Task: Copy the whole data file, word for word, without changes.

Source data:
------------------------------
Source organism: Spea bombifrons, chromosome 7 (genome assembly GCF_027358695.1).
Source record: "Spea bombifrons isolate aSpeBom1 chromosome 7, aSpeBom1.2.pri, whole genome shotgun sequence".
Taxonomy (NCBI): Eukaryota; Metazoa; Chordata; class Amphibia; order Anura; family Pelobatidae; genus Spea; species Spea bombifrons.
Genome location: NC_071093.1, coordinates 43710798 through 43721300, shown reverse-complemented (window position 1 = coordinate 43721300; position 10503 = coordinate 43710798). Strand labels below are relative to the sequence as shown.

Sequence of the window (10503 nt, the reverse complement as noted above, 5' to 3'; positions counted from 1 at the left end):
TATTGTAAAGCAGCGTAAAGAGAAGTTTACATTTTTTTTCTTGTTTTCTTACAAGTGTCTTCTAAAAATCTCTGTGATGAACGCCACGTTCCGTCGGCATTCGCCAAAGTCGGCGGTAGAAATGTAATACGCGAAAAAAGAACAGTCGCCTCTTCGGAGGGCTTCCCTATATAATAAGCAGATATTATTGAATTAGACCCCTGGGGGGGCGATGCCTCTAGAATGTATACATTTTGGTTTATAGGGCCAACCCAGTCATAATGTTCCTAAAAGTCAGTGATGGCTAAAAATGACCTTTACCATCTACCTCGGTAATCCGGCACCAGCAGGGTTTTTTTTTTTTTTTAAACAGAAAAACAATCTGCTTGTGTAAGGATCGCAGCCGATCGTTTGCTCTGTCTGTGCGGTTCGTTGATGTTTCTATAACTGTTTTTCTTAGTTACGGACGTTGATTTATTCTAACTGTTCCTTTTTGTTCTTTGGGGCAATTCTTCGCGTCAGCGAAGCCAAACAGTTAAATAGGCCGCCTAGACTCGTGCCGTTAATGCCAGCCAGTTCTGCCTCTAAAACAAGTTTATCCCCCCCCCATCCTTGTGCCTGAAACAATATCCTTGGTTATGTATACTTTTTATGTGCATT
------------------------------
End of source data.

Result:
Source organism: Spea bombifrons, chromosome 7 (genome assembly GCF_027358695.1).
Source record: "Spea bombifrons isolate aSpeBom1 chromosome 7, aSpeBom1.2.pri, whole genome shotgun sequence".
Taxonomy (NCBI): Eukaryota; Metazoa; Chordata; class Amphibia; order Anura; family Pelobatidae; genus Spea; species Spea bombifrons.
Genome location: NC_071093.1, coordinates 43710798 through 43721300, shown reverse-complemented (window position 1 = coordinate 43721300; position 10503 = coordinate 43710798). Strand labels below are relative to the sequence as shown.

Sequence of the window (10503 nt, the reverse complement as noted above, 5' to 3'; positions counted from 1 at the left end):
TATTGTAAAGCAGCGTAAAGAGAAGTTTACATTTTTTTTCTTGTTTTCTTACAAGTGTCTTCTAAAAATCTCTGTGATGAACGCCACGTTCCGTCGGCATTCGCCAAAGTCGGCGGTAGAAATGTAATACGCGAAAAAAGAACAGTCGCCTCTTCGGAGGGCTTCCCTATATAATAAGCAGATATTATTGAATTAGACCCCTGGGGGGGCGATGCCTCTAGAATGTATACATTTTGGTTTATAGGGCCAACCCAGTCATAATGTTCCTAAAAGTCAGTGATGGCTAAAAATGACCTTTACCATCTACCTCGGTAATCCGGCACCAGCAGGGTTTTTTTTTTTTTTTAAACAGAAAAACAATCTGCTTGTGTAAGGATCGCAGCCGATCGTTTGCTCTGTCTGTGCGGTTCGTTGATGTTTCTATAACTGTTTTTCTTAGTTACGGACGTTGATTTATTCTAACTGTTCCTTTTTGTTCTTTGGGGCAATTCTTCGCGTCAGCGAAGCCAAACAGTTAAATAGGCCGCCTAGACTCGTGCCGTTAATGCCAGCCAGTTCTGCCTCTAAAACAAGTTTATCCCCCCCCCATCCTTGTGCCTGAAACAATATCCTTGGTTATGTATACTTTTTATGTGCATT